Small Business Administration holding biweekly workshops on government aid


Small business owners may feel awash in a sea of paperwork when trying to obtain government aid, but the U.S. Small Business Administration is throwing them a life preserver.

On Tuesdays and Thursdays at 3 p.m., the SBA is holding virtual seminars on how to navigate the Economic Aid Act’s small business support programs.

“We really just wanted to make the ... relief package more accessible and understandable for small businesses,” said Jennifer Pilcher, a public affairs specialist with SBA. “It’s the nation’s largest economic-relief act ever. There’s a lot to it.”

She said the sessions will cover topics like the Paycheck Protection Program relaunch, the Economic Injury Disaster Loan program and the Shuttered Venue Operators Grant.

Ms. Pilcher was particularly focused on the PPP and took the opportunity to answer one frequently asked question about the program.

“This is a relaunch of the Paycheck Protection Program, and some folks are wondering if they have to have applied for forgiveness from their first Paycheck Protection loan to apply for a new one,” she said. “The answer is that they do need to have an application in for forgiveness in order to apply for the new PPP loan.”

The deadline for enrolling in that program is March 31, which is also when the seminars will end.

Jo Schmeiser, executive director of the Greater Milford Chamber of Commerce, thinks these seminars are a great idea.

“Anything that can be educational or informative is always a plus,” she said. “It can be overwhelming,” Ms. Schmeiser said of the process of applying for aid. “A lot of people that run businesses aren’t accountants or lawyers. They do need help or assistance with how to read contracts or how to fill out paperwork.”

She is also a fan of the SBA.

“We have worked with them in the past and would like to in the future, as well,” she said.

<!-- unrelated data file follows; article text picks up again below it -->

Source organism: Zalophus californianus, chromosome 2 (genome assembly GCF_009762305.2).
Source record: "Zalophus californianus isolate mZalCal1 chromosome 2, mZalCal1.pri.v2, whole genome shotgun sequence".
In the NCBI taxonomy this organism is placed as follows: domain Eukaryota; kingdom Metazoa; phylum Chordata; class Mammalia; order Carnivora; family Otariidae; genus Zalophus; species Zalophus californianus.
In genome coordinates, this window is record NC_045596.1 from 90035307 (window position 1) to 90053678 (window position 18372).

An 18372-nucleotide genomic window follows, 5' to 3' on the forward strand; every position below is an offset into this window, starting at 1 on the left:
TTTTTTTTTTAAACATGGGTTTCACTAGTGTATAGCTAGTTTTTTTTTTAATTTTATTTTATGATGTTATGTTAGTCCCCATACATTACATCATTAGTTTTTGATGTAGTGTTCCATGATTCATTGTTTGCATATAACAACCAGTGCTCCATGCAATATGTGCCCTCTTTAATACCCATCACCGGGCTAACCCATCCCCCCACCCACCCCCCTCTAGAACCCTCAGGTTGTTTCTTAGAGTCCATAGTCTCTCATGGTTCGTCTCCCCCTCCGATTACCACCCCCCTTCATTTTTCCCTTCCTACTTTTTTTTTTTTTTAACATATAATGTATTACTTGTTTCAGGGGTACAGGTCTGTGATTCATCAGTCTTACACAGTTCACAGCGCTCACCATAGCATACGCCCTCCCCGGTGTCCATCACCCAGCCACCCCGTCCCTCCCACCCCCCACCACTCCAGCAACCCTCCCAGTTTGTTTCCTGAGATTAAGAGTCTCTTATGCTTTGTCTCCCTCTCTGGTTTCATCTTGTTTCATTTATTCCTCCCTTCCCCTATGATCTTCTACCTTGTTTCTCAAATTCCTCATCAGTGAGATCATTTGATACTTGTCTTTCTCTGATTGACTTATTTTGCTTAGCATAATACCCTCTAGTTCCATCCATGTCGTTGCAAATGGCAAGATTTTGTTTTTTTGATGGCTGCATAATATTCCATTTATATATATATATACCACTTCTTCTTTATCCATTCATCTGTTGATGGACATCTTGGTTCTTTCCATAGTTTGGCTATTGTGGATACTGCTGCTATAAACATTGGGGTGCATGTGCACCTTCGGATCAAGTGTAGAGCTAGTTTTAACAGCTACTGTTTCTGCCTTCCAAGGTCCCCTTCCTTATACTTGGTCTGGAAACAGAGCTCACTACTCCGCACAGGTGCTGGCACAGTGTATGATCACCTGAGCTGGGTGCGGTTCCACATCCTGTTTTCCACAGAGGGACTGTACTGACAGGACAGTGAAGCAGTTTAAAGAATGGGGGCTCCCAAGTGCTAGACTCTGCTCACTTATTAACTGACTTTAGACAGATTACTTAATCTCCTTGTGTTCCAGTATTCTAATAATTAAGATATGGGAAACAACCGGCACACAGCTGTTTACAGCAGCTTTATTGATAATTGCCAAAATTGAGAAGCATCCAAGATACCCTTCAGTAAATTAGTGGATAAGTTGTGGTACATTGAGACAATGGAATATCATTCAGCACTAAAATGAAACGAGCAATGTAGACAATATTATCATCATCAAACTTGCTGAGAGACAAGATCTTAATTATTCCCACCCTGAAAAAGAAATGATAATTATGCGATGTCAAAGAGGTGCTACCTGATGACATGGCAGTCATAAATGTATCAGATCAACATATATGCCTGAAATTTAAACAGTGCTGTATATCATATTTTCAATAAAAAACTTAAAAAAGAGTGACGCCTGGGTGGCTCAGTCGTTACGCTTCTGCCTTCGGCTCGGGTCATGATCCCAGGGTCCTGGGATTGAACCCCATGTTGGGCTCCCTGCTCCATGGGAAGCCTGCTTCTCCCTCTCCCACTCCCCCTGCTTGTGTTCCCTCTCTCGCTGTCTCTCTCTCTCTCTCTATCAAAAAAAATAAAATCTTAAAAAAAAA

“We do a lot of referrals to the SBA,” Ms. Schmeiser said. “If I do get questions from members or we need any information or if there’s a new member that needs assistance, we’ll refer them.”

She added that her organization has put on workshops and events with government agencies in the past, including SBA.

On Tuesday, she’s hosting a lunchtime Zoom call with the Occupational Safety and Health Administration about the top 10 citations businesses received in 2020.

That event is for members and those seriously interested in joining only. To get access to the call, contact the chamber’s office at 422-3344.

Ms. Pilcher said opportunities like these, where business owners can get information from actual human beings, are a breath of fresh air in the midst of the pandemic.

“It’s helpful to folks to feel like there’s a human connection, that someone’s breaking down this giant website in understandable terms,” she said.

“I think the biggest value is that there’s a question-and-answer section at the end,” Ms. Pilcher said. “You get to ask your question from one human being to another. You also get to hear what other people’s questions are.”

Ms. Schmeiser sees the kind of support the SBA began providing through the Economic Aid Act in January as a lifeline.

“I believe it was necessary that they were helped,” she said of the nation’s small businesses struggling through the pandemic.

Business owners can also keep up to date with the latest information about COVID-19 relief in the Coronavirus Relief Options section of the SBA's website.

Visit SBA's Delaware branch for a calendar with more information about each of these biweekly seminars, including links to register.

Those interested can also gain access by emailing for a link to the virtual session.